Scalable deposition of high-efficiency perovskite solar cells by spray-coating
journal contributionposted on 30.05.2018 by Sona Ulicna, Benjia Dou, Dong H. Kim, Kai Zhu, Michael Walls, Jake Bowers, Maikel F.A.M. van Hest
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Spray-deposition is a low-cost, roll-to-roll compatible technique that could potentially replace spin-coating for the deposition of highly efficient perovskite solar cells. Here, perovskite active layers were fabricated in air using an ultrasonic spray system and compared with equivalent spin-coated films. A chlorine-containing perovskite ink with a wide processing window coupled with an antisolvent extraction resulted in perovskite films with relatively rougher surfaces than those spin-coated. A power conversion efficiency (PCE) of 17.3% was achieved with an average of 16.3% from 24 devices. Despite observing differences in film roughness and structure, the performance of sprayed perovskite solar cells was comparable to that of the spin-coated cells processed in an inert atmosphere, showing the versatility of perovskite processing.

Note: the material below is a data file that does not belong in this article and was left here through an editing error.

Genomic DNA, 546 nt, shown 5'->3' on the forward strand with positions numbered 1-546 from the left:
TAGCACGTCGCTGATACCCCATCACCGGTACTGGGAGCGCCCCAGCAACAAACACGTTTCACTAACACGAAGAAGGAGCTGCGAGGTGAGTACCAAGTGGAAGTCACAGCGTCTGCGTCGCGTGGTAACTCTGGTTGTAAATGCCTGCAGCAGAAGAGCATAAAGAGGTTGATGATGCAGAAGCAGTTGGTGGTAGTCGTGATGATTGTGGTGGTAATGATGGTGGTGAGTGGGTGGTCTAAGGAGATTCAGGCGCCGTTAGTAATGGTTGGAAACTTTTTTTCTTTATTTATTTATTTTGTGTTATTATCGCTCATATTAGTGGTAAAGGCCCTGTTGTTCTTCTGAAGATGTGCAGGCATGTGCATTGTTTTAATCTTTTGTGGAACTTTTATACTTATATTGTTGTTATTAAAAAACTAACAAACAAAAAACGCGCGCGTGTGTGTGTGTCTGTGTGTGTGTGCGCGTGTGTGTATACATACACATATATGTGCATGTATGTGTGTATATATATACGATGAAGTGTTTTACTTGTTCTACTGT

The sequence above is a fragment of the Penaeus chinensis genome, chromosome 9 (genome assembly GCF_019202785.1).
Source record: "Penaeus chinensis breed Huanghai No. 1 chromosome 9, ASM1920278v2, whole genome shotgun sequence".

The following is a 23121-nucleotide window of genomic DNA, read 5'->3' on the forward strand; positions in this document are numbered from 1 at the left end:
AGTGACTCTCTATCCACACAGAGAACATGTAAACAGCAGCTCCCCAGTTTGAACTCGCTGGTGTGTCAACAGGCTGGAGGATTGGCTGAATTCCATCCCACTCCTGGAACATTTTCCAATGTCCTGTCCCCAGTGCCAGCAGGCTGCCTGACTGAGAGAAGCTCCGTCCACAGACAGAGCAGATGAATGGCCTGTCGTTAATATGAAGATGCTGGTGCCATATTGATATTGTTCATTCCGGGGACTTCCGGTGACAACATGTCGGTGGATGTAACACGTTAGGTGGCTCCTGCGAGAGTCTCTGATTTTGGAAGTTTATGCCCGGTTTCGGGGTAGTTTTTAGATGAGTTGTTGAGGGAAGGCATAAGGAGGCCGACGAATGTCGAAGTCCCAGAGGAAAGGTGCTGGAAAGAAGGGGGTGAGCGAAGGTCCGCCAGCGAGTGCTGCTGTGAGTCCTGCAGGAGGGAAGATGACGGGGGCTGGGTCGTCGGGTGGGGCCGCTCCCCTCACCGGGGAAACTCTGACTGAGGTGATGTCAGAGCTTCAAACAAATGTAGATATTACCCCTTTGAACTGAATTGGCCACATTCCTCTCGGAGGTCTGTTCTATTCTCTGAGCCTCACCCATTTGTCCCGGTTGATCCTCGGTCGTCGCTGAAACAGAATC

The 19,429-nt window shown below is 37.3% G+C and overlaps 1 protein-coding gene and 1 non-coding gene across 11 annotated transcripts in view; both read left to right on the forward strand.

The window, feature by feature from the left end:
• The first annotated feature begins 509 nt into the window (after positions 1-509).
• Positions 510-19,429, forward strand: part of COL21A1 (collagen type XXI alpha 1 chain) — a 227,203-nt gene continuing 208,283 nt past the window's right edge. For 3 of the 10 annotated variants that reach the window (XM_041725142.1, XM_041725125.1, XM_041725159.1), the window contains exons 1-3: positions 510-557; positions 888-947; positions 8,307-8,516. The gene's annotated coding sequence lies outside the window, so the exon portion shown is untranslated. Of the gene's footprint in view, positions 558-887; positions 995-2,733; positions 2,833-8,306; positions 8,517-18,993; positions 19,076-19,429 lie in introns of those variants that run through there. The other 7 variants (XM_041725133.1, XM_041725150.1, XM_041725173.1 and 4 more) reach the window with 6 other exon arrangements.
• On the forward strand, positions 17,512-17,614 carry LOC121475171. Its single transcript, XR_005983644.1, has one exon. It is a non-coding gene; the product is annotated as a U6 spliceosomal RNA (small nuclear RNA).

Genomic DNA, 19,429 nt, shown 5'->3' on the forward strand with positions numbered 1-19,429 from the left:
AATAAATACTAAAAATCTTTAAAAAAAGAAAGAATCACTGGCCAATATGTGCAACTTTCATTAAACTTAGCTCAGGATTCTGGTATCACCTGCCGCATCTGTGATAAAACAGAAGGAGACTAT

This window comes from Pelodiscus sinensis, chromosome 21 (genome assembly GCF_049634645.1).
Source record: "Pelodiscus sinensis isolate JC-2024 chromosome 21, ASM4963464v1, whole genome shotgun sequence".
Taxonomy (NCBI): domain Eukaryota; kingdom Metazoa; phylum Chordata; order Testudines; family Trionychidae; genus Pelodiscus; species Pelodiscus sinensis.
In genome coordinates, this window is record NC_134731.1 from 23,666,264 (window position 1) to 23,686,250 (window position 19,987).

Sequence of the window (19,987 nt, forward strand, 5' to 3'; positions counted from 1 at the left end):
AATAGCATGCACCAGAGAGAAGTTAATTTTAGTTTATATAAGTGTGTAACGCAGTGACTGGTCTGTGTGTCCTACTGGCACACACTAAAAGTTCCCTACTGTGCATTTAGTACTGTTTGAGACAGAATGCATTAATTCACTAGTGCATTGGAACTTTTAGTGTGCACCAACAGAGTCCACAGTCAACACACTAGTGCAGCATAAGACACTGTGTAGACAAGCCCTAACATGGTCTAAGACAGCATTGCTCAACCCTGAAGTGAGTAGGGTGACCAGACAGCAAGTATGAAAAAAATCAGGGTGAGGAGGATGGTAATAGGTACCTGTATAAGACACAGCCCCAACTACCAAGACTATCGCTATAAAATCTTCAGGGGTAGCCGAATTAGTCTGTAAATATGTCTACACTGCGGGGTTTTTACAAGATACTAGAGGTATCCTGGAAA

We acknowledge the EPSRC Supergen SuperSolar Hub (EP/J017361/1) as well as a grant no. EP/N026438/1 for funding a 3 month secondment for S.U. at the National Renewable Energy Laboratory in Colorado. This research is based upon work supported in part by the Solar Energy Research Institute for India and the U.S. (SERIIUS) funded jointly by the U.S. Department of Energy subcontract DE AC36-08G028308 (Office of Science, Office of Basic Energy Sciences, and Energy Efficiency and Renewable Energy, Solar Energy Technology Program, with support from the Office of International Affairs) and the Government of India subcontract IUSSTF/JCERDCSERIIUS/2012 dated 22nd Nov. 2012.
- Mechanical, Electrical and Manufacturing Engineering